Documentation (0.9)

Query Builder

Query Builder

Introduction

The database query builder provides a fluent interface to create and run database queries. It can be used to perform most database operations in your application, and works on all supported database systems.

Note

Since Orator uses DBAPI packages under the hood, there is no need to clean parameters passed as bindings.

Note

The underlying DBAPI connections are automatically configured to return dictionaries rather than the default tuple representation.

New in version 0.9: The returned rows also supports accessing the column values by attribute:

user = db.table('users').first()

name = user['name']
# is equivalent to
name = user.name

Changed in version 0.9: The returned rows will now be Collections to be more consistent with the behavior of the ORM.

Selects

Retrieving all row from a table

users = db.table('users').get()

for user in users:
    print(user['name'])

Chunking results from a table

for users in db.table('users').chunk(100):
    for user in users:
        # ...

Retrieving a single row from a table

user = db.table('users').where('name', 'John').first()
print(user['name'])

Retrieving a single column from a row

user = db.table('users').where('name', 'John').pluck('name')

Retrieving a list of column values

roles = db.table('roles').lists('title')

This method will return a list of role titles. It can return a dictionary if you pass an extra key parameter.

roles = db.table('roles').lists('title', 'name')

Specifying a select clause

users = db.table('users').select('name', 'email').get()

users = db.table('users').distinct().get()

users = db.table('users').select('name as user_name').get()

Adding a select clause to an existing query

query = db.table('users').select('name')

users = query.add_select('age').get()

Using where operators

users = db.table('users').where('age', '>', 25).get()

Or statements

users = db.table('users').where('age', '>', 25).or_where('name', 'John').get()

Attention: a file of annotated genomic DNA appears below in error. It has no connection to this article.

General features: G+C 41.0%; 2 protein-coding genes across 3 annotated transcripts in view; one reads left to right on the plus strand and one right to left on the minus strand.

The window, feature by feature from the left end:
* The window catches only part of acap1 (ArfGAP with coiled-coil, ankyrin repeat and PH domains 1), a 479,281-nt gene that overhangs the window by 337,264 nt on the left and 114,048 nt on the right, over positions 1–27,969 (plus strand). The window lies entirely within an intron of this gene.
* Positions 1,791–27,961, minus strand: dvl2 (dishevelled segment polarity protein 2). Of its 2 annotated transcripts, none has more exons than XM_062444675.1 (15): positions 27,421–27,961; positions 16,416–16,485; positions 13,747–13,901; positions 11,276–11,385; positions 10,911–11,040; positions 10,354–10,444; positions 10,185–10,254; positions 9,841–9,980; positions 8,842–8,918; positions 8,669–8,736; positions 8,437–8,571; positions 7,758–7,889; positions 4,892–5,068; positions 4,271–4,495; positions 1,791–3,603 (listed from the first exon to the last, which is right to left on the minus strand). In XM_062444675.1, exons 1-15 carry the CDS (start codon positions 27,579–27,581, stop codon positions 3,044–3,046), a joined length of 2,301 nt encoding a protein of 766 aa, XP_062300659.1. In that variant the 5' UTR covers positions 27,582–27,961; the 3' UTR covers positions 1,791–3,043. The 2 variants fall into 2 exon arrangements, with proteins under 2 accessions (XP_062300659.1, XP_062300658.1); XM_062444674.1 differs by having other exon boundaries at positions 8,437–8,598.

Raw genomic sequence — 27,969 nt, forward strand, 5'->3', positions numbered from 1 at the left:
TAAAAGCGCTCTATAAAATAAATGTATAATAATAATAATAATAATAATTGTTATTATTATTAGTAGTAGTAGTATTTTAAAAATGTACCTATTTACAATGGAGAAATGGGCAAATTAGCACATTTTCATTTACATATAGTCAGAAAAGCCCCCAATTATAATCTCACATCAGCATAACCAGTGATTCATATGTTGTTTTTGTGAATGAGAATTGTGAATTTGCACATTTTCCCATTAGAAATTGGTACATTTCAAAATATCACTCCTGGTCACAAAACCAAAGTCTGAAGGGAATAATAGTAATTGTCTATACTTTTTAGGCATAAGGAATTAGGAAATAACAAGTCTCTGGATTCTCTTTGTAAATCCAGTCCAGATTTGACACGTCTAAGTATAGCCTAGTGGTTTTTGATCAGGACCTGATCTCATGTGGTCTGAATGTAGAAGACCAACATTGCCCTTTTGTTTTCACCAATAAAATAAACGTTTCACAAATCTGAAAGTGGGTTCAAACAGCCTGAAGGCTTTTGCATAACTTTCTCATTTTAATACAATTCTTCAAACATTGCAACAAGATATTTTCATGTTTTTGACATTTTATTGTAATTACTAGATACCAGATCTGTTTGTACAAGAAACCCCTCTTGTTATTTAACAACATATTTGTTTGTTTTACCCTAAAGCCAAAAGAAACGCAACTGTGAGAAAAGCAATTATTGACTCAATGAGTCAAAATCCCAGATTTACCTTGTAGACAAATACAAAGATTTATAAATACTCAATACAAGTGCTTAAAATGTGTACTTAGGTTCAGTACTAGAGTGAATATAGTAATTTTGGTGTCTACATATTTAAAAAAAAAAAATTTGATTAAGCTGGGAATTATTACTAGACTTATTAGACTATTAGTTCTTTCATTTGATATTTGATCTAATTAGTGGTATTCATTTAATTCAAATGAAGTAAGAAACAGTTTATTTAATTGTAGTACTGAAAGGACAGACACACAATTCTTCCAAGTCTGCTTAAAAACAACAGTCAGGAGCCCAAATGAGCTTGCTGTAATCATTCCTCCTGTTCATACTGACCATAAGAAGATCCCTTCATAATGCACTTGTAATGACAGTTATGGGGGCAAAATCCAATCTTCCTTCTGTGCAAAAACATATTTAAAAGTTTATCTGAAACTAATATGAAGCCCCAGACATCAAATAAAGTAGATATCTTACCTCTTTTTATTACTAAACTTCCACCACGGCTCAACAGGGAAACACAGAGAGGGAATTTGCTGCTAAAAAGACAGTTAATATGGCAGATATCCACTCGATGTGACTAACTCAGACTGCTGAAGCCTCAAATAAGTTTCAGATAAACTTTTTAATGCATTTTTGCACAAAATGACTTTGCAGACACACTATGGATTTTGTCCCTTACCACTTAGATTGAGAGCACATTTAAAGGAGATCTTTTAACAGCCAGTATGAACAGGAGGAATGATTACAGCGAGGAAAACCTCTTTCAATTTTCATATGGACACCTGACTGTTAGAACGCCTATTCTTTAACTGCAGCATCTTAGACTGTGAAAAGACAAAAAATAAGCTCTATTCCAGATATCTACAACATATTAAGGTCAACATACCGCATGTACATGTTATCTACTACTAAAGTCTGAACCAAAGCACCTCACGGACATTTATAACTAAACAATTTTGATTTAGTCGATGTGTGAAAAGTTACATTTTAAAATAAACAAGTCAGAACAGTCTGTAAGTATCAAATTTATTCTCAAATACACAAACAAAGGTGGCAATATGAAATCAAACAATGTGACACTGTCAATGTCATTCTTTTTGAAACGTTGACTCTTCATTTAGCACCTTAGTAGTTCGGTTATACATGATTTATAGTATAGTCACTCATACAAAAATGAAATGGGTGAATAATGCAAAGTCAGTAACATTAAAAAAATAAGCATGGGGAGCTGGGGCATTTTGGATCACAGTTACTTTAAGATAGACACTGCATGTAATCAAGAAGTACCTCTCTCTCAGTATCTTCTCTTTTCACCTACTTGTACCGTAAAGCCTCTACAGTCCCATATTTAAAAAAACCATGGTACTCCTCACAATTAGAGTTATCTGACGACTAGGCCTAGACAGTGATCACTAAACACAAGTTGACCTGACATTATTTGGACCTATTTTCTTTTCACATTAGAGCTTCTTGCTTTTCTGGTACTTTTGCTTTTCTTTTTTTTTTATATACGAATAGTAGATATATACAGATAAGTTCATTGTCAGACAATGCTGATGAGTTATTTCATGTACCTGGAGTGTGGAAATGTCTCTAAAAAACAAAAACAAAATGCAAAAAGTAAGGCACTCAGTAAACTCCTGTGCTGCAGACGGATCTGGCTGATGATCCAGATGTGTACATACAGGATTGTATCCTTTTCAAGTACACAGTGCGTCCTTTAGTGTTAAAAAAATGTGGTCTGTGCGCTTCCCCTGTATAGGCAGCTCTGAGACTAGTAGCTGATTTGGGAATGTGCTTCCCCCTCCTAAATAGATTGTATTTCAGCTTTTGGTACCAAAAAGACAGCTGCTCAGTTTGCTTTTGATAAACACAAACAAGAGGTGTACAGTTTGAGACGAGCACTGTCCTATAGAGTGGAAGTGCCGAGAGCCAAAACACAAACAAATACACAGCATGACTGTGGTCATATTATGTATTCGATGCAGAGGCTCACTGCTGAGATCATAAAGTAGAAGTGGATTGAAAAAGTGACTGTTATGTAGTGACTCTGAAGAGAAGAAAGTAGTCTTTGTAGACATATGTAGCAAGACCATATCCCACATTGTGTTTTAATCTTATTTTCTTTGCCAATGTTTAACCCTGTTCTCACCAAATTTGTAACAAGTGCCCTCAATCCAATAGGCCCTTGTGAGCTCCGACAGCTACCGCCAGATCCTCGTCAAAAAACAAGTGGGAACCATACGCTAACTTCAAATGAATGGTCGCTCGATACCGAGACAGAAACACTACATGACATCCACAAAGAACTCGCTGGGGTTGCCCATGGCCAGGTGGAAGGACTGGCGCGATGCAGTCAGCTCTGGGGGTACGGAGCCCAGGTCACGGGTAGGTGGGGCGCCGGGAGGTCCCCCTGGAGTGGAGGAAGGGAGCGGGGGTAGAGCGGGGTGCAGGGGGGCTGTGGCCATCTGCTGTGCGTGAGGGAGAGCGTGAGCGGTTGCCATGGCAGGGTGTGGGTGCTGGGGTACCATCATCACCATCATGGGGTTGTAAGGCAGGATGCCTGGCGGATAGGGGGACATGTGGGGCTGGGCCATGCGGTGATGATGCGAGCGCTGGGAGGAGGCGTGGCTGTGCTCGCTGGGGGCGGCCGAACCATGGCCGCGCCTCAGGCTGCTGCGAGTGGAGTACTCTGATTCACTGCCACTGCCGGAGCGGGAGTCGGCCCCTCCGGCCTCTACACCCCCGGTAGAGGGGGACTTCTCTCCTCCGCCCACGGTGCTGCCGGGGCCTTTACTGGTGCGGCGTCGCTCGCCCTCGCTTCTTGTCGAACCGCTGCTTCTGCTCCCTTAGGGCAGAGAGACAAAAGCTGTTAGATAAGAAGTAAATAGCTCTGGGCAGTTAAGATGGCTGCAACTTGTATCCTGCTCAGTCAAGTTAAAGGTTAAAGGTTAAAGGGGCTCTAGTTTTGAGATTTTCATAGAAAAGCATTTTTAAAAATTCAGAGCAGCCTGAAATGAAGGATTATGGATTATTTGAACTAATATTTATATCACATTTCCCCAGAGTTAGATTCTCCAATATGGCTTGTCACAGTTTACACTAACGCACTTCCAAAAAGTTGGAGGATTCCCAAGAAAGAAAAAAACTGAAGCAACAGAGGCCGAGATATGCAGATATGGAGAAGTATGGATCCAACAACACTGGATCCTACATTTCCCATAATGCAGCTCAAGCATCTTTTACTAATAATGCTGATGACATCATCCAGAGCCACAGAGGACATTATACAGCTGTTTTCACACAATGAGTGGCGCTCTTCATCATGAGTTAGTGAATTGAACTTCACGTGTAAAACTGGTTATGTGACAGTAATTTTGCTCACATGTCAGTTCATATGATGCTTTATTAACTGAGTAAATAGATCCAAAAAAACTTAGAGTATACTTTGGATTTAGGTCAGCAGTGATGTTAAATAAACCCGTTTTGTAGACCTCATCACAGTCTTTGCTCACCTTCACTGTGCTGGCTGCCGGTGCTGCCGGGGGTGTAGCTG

Using Where Between

users = db.table('users').where_between('age', [25, 35]).get()

Using Where Not Between

users = db.table('users').where_not_between('age', [25, 35]).get()

Using Where In

users = db.table('users').where_in('id', [1, 2, 3]).get()

users = db.table('users').where_not_in('id', [1, 2, 3]).get()

Using Where Null to find records with null values

users = db.table('users').where_null('updated_at').get()

Order by, group by and having

query = db.table('users').order_by('name', 'desc')
query = query.group_by('count')
query = query.having('count', '>', 100)

users = query.get()

Offset and limit

users = db.table('users').skip(10).take(5).get()

users = db.table('users').offset(10).limit(5).get()

Joins

The query builder can also be used to write join statements.

Basic join statement

db.table('users') \
    .join('contacts', 'users.id', '=', 'contacts.user_id') \
    .join('orders', 'users.id', '=', 'orders.user_id') \
    .select('users.id', 'contacts.phone', 'orders.price') \
    .get()

Left join statement

db.table('users').left_join('posts', 'users.id', '=', 'posts.user_id').get()

You can also specify more advance join clauses:

clause = JoinClause('contacts').on('users.id', '=', 'contacts.user_id').or_on(...)

db.table('users').join(clause).get()

If you would like to use a “where” style clause on your joins, you may use the where and orWhere methods on a join. Instead of comparing two columns, these methods will compare the column against a value:

clause = JoinClause('contacts').on('users.id', '=', 'contacts.user_id').where('contacts.user_id', '>', 5)

db.table('users').join(clause).get()

Advanced where

Sometimes you may need to create more advanced where clauses such as “where exists” or nested parameter groupings. It is pretty easy to do with the Orator query builder